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mumboi

Automatic and Overhead Maps

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mumboi    122
In most RPGs there is usually a map of some sorts. Whether it''s already fully explored or only shows what areas you''ve been to it''s always there to quickly look at. What if this map was taken away? Players wouldn''t know which way to go and could even get lost. Of course, there would be skills to allow easy travelling. A cartography skill allows the player to make a rough map of the surrounding area and even sell to other players. If the game was in 3D and had a rotatable camera other skills and equipment may be needed such as a sextant or compass. We take travelling too much for granted in RPGs. It''s not dangerous and there''s no fear of getting lost. If the automap was taken away I think travelling from one city to another could be just as much an adventure as a dungeon crawl. However, there would also be roads which are relatively safe and will definately reach your destination but shortcuts are always more fun... Comments?

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BobyDimitrov    122
Now you got me started...

In a design I had back in early 2000, there was actually a cartography skill and it was important because player did not had map as an interface element, but as... OK, let''s get that structured.

1. Map is not provided to the player like an interface element, as seen in every RTS game out there.
2. Maps are artefacts. They could be found, traded (buy/sell), hand made and stored in player''s Atlas.
4. Maps as artefacts have those chars: area shown, scale, detail.
5. Area shown and scale don''t need description. Detail determines what featured of the landscape and to what level of accuracy are shown on the map. Example: Detail 1 - water/land distinction, basic elevation, major cities. Detail 2 - type of terrain added (forest, field), minor cities...
6. Every Map can present any part of the world at any scale with any detail.
7. The value of the map is calculated by thoe three factors.
8. Player has a "Draw map" mode - slow movement, creating map of the area he passed through (like discovering the map)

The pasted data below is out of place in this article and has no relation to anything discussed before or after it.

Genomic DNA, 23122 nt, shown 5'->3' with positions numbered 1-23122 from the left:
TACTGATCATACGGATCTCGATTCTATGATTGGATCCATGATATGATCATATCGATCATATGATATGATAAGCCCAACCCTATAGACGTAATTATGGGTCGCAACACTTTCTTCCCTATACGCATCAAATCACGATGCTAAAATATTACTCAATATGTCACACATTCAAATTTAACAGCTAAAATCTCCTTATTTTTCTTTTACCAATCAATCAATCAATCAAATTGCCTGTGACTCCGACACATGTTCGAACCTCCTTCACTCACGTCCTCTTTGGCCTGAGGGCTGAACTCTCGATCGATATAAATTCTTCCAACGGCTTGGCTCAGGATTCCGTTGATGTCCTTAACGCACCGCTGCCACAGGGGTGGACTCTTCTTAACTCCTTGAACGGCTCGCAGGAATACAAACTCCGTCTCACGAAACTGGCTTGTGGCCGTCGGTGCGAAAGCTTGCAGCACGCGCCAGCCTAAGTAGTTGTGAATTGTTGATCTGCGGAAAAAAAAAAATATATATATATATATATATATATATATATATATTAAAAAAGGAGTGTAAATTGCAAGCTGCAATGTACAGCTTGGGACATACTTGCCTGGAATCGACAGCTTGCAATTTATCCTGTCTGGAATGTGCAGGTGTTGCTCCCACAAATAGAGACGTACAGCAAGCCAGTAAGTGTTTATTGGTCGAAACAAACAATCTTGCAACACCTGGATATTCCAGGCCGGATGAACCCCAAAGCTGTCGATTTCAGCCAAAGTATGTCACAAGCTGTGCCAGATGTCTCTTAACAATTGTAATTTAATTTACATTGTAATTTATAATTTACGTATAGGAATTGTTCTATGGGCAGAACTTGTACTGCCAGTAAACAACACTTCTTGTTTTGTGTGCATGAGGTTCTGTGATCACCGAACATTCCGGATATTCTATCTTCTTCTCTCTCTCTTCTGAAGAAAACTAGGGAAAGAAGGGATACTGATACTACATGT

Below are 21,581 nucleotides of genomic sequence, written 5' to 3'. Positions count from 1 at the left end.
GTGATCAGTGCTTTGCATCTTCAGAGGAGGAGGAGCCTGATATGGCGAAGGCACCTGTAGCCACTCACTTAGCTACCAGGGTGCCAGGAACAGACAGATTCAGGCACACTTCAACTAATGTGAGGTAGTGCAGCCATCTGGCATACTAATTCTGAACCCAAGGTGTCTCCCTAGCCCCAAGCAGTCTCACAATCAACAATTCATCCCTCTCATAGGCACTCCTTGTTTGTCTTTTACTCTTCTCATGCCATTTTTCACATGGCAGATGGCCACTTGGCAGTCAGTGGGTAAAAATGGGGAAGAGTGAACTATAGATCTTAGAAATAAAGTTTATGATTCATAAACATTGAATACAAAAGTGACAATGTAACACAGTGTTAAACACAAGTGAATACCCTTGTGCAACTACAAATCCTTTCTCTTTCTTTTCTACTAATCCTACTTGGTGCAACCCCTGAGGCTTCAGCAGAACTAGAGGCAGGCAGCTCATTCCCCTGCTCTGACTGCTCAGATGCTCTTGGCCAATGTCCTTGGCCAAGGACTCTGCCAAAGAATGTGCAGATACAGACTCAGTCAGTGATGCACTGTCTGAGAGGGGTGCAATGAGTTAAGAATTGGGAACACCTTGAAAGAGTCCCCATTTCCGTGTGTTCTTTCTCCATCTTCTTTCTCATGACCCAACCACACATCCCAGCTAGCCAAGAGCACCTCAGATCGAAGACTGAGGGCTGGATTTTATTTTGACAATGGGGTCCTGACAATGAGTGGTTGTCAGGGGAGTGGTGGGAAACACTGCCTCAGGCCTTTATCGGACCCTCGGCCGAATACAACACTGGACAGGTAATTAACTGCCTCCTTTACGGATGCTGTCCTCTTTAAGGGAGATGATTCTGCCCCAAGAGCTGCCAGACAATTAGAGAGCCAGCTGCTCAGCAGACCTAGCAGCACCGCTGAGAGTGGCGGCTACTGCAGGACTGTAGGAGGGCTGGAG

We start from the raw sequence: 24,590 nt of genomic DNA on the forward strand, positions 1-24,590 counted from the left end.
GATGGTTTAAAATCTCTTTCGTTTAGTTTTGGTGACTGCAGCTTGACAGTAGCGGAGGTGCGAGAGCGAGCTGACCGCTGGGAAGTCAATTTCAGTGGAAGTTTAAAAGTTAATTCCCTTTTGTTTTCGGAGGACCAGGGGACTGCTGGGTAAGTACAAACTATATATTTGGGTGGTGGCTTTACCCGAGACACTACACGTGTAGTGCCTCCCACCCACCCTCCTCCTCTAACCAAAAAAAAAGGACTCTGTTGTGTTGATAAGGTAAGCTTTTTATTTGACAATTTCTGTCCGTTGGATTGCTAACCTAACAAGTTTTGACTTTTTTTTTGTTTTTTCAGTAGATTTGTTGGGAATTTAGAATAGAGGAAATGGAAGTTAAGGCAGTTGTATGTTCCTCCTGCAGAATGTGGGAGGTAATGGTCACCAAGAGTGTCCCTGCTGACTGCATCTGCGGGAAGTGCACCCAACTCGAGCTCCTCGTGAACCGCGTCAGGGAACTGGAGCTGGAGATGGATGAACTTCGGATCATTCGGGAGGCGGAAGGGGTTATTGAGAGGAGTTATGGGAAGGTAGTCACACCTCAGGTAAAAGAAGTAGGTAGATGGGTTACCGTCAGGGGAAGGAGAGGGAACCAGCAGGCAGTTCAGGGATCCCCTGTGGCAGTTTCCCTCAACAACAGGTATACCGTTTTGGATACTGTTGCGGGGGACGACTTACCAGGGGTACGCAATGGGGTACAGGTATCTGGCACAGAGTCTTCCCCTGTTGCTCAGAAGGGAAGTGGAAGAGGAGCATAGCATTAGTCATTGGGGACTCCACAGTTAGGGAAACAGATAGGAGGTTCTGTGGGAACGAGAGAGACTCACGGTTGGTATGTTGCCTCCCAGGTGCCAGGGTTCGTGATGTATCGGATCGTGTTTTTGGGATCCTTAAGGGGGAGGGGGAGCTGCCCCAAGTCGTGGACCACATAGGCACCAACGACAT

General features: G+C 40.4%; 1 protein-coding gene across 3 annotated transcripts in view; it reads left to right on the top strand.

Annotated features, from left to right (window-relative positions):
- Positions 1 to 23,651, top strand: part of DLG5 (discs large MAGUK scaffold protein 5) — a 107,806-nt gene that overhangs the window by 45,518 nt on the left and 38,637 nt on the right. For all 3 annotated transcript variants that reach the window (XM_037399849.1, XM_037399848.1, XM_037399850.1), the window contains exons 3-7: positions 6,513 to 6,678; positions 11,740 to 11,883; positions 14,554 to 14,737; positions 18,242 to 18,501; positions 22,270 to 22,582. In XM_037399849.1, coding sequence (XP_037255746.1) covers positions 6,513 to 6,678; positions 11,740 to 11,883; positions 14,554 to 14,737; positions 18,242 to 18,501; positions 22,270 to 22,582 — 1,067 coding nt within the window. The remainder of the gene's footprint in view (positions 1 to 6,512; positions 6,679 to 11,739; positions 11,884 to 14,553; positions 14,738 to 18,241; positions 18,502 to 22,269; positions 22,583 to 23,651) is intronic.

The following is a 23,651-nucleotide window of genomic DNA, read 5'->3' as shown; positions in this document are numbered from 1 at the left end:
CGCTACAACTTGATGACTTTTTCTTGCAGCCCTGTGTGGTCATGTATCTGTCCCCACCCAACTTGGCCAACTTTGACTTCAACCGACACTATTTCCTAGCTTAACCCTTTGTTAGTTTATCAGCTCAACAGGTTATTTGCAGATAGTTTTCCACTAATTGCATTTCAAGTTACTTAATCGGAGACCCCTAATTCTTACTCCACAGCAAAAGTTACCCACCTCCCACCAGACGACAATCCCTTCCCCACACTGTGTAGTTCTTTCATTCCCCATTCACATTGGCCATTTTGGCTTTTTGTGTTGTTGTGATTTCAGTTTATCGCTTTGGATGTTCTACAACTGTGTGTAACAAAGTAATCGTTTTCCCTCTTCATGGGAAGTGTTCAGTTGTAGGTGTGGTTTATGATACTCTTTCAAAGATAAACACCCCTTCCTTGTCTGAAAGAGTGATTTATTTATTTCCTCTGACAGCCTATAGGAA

9. The shown area and the detail depend on player skill and current elevation (better view). Player choses the scale.
10. Once created, the map is stored in the Atlas.
11. If a player passes through an already mapped area, but has raised his skill, he has an option to remake the old map, adding details.

I''m improvising now, as I have to dig the archives for details. There were such things like marking landscape elements for orientation (like pile some rocks, or cut a sign in a tree), compass orientation, chance to get lost... And the travelling options and "skip to destination" solutions and... Oh! It''s coming back to me now...

I''ll find some time and post that later. It could even reserve me a place in the FORPGpedia...

Boby Dimitrov
boby@shararagames.com
Sharara Games Team

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BobyDimitrov    122
Several bits more... Travelling options:

1. There are several types of roads the player could take to travel from here to there:
--- Maroj road
--- Normal road
--- Minor road
--- Path
--- Offroad route

Each of those has several factors:
--- Speed of travelling
--- Cost (will explain later)
--- Chance of friendly encounter
--- Chance of enemy encounter

Also, on different routes player could have several transportation options:
--- Caravan
--- Horse
--- Mule
--- By foot

Those have the same factors as above:
--- Speed of travelling
--- Cost (will explain later)
--- Chance of friendly encounter
--- Chance of enemy encounter

The factors are actually bonuses/penalties and are cumulative. I''ll post the table later, but it comes down like that (on a 1 to 4 scale):
Example 1: Travelling on Major road by Caravan has Speed 2, Cost 3, CFE 3, CEE 1. That means, that it''s not quite fast and takes money, but it''s safe and you can meen interesting people (eventually find quests, info, artifacts).
Example 2: Travelling on Path by Horse has speed 4, Cost 3, CFE: 1, CEE: 4. That means, that''s the fastest way to travel on path, but it costs some and it''s risky.

And so on... More to follow!

Boby Dimitrov
boby@shararagames.com
Sharara Games Team

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runemaster    122
I don''t know how I missed this one.Yes, I completely agree with you.I believe that travelling the wild should be an adventure,you could get lost, starve to death, get robbed, eaten by monsters ... anything ! And weather would be important, too if suddenly there was a storm you''d have to find shelter.

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Sandman    2210
Nice ideas here.

I like the idea that the character has some sort of internal map right from the start of the game. Think of it as your characters initial geographical knowledge. This map would not be 100% accurate, only an approximation. The map is most accurate around the characters home town, and gets less detailed and less accurate further away. He might now the exact route to the next village, but he only has a rough idea where the neighbouring nations capital city is. Rather than update the map automatically, perhaps the player should have to update it himself, using some simple tools. (of course the player could ignore it and keep all that info in his head, it is up to him) Alternatively, you can buy a more accurate map, but this could be stolen or dropped, or lost.